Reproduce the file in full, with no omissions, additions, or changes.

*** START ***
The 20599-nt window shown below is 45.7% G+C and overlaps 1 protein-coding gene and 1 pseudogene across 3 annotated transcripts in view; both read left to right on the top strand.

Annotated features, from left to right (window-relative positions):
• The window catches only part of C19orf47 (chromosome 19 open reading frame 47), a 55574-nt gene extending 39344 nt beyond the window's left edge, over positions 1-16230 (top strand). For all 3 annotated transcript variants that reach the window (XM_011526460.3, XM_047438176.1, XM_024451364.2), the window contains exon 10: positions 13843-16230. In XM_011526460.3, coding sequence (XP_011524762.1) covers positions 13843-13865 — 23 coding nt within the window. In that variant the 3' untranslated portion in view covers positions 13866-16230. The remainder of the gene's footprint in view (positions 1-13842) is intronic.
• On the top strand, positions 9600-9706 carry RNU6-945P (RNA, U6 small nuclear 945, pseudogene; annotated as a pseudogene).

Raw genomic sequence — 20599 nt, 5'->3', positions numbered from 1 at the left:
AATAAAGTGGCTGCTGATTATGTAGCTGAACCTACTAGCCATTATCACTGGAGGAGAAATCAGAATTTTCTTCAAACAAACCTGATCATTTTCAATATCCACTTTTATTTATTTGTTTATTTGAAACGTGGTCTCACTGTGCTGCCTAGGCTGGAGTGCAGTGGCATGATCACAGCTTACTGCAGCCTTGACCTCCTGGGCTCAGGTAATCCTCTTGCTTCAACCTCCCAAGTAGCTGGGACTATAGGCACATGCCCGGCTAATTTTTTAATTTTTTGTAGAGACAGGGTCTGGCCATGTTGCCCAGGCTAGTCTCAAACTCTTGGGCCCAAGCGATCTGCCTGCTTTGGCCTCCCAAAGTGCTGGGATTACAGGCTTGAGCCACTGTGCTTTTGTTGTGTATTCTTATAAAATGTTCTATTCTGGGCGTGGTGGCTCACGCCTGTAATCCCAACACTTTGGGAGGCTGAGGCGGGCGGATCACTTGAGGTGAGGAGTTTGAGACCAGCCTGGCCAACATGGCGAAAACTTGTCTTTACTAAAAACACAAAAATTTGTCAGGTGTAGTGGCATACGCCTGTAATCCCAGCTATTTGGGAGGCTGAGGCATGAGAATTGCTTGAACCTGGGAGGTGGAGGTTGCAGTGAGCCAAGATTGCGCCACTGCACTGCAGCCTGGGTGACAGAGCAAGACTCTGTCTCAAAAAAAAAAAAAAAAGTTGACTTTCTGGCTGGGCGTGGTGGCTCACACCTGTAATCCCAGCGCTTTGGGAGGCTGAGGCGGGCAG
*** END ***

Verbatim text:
The 20599-nt window shown below is 45.7% G+C and overlaps 1 protein-coding gene and 1 pseudogene across 3 annotated transcripts in view; both read left to right on the top strand.

Annotated features, from left to right (window-relative positions):
• The window catches only part of C19orf47 (chromosome 19 open reading frame 47), a 55574-nt gene extending 39344 nt beyond the window's left edge, over positions 1-16230 (top strand). For all 3 annotated transcript variants that reach the window (XM_011526460.3, XM_047438176.1, XM_024451364.2), the window contains exon 10: positions 13843-16230. In XM_011526460.3, coding sequence (XP_011524762.1) covers positions 13843-13865 — 23 coding nt within the window. In that variant the 3' untranslated portion in view covers positions 13866-16230. The remainder of the gene's footprint in view (positions 1-13842) is intronic.
• On the top strand, positions 9600-9706 carry RNU6-945P (RNA, U6 small nuclear 945, pseudogene; annotated as a pseudogene).

Raw genomic sequence — 20599 nt, 5'->3', positions numbered from 1 at the left:
AATAAAGTGGCTGCTGATTATGTAGCTGAACCTACTAGCCATTATCACTGGAGGAGAAATCAGAATTTTCTTCAAACAAACCTGATCATTTTCAATATCCACTTTTATTTATTTGTTTATTTGAAACGTGGTCTCACTGTGCTGCCTAGGCTGGAGTGCAGTGGCATGATCACAGCTTACTGCAGCCTTGACCTCCTGGGCTCAGGTAATCCTCTTGCTTCAACCTCCCAAGTAGCTGGGACTATAGGCACATGCCCGGCTAATTTTTTAATTTTTTGTAGAGACAGGGTCTGGCCATGTTGCCCAGGCTAGTCTCAAACTCTTGGGCCCAAGCGATCTGCCTGCTTTGGCCTCCCAAAGTGCTGGGATTACAGGCTTGAGCCACTGTGCTTTTGTTGTGTATTCTTATAAAATGTTCTATTCTGGGCGTGGTGGCTCACGCCTGTAATCCCAACACTTTGGGAGGCTGAGGCGGGCGGATCACTTGAGGTGAGGAGTTTGAGACCAGCCTGGCCAACATGGCGAAAACTTGTCTTTACTAAAAACACAAAAATTTGTCAGGTGTAGTGGCATACGCCTGTAATCCCAGCTATTTGGGAGGCTGAGGCATGAGAATTGCTTGAACCTGGGAGGTGGAGGTTGCAGTGAGCCAAGATTGCGCCACTGCACTGCAGCCTGGGTGACAGAGCAAGACTCTGTCTCAAAAAAAAAAAAAAAAGTTGACTTTCTGGCTGGGCGTGGTGGCTCACACCTGTAATCCCAGCGCTTTGGGAGGCTGAGGCGGGCAG